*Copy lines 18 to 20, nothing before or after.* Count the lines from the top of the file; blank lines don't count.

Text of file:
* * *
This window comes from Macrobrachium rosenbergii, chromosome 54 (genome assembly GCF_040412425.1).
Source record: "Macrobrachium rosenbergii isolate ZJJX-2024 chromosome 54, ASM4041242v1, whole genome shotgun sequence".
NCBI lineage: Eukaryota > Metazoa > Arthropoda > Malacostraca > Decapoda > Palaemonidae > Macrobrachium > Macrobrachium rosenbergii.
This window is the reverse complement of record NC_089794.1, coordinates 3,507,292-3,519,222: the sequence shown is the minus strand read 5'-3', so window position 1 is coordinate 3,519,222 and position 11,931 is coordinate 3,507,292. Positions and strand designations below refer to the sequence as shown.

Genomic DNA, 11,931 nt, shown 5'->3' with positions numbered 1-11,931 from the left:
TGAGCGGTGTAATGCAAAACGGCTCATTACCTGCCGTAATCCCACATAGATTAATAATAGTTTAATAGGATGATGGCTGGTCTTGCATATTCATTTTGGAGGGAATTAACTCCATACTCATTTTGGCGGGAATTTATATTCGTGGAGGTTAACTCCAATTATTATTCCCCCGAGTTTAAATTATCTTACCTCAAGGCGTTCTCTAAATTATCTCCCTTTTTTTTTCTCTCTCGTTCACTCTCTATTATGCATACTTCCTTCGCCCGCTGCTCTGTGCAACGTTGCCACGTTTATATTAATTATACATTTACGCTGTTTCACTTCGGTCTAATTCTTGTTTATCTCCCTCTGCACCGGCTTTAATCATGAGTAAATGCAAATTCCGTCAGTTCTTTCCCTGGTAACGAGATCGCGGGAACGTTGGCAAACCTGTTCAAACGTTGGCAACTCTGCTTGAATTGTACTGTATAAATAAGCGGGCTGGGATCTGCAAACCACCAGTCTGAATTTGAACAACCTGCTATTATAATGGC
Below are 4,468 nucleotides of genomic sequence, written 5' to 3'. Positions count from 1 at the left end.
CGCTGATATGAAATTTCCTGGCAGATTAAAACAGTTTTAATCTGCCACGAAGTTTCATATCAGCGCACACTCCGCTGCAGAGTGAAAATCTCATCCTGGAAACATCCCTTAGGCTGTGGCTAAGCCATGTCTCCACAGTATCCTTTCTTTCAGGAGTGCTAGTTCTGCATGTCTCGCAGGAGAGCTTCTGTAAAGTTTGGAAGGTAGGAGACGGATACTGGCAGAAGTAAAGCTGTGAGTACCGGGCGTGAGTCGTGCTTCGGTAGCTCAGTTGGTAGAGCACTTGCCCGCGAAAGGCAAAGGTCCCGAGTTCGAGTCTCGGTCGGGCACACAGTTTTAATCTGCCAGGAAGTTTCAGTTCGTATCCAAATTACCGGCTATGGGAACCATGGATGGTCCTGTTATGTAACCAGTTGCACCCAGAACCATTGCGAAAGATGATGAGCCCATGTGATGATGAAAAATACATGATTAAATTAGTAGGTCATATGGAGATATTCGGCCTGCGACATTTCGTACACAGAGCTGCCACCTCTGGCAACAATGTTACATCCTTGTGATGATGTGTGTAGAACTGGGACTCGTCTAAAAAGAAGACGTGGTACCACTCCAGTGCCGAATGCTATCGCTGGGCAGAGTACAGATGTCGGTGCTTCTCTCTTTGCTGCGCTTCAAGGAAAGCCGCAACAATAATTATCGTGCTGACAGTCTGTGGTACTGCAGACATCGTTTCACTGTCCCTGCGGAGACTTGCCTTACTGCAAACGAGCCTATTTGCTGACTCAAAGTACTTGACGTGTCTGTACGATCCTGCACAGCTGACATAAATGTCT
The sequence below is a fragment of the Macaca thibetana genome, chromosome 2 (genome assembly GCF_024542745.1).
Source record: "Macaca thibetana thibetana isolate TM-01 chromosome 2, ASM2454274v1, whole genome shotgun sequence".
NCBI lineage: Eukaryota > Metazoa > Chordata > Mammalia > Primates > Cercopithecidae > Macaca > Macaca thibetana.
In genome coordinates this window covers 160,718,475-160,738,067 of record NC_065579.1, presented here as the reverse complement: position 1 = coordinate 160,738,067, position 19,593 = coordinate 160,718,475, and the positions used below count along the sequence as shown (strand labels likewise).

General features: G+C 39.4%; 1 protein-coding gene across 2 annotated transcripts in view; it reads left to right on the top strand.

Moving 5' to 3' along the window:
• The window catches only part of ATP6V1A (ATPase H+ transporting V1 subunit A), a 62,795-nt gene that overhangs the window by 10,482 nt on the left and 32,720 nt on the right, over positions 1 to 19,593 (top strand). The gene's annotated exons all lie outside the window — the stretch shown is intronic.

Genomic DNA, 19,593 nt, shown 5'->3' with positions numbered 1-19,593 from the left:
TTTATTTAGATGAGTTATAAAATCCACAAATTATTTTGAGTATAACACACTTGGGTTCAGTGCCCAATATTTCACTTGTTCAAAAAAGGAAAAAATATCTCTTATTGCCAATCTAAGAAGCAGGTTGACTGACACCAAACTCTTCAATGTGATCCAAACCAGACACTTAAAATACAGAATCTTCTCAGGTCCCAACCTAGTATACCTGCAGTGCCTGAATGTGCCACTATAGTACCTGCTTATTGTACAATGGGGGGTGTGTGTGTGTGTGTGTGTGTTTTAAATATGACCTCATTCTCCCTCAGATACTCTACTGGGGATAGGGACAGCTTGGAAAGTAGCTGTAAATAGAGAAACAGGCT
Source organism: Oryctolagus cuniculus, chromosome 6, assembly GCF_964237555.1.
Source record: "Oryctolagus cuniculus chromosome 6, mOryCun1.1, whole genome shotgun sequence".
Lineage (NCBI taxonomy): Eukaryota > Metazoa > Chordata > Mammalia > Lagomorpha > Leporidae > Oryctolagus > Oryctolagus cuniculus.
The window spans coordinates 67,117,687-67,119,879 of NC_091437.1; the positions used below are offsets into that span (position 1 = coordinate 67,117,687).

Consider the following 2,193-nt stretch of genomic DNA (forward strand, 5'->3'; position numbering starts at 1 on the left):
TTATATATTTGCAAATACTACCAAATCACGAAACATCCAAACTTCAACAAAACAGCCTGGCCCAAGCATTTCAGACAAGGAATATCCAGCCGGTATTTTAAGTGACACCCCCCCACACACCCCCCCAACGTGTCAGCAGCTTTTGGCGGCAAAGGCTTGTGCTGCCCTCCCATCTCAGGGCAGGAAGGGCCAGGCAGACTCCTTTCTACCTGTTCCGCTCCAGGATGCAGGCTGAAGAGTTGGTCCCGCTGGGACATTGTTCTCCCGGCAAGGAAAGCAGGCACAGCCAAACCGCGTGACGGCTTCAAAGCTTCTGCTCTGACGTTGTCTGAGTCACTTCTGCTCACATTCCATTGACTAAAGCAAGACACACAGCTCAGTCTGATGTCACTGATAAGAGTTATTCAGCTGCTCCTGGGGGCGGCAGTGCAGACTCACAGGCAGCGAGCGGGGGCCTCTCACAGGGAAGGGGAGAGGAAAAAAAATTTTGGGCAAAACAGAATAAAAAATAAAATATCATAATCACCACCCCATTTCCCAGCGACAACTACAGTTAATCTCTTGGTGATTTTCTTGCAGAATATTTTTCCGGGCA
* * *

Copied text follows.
Source organism: Oryctolagus cuniculus, chromosome 6, assembly GCF_964237555.1.
Source record: "Oryctolagus cuniculus chromosome 6, mOryCun1.1, whole genome shotgun sequence".
Lineage (NCBI taxonomy): Eukaryota > Metazoa > Chordata > Mammalia > Lagomorpha > Leporidae > Oryctolagus > Oryctolagus cuniculus.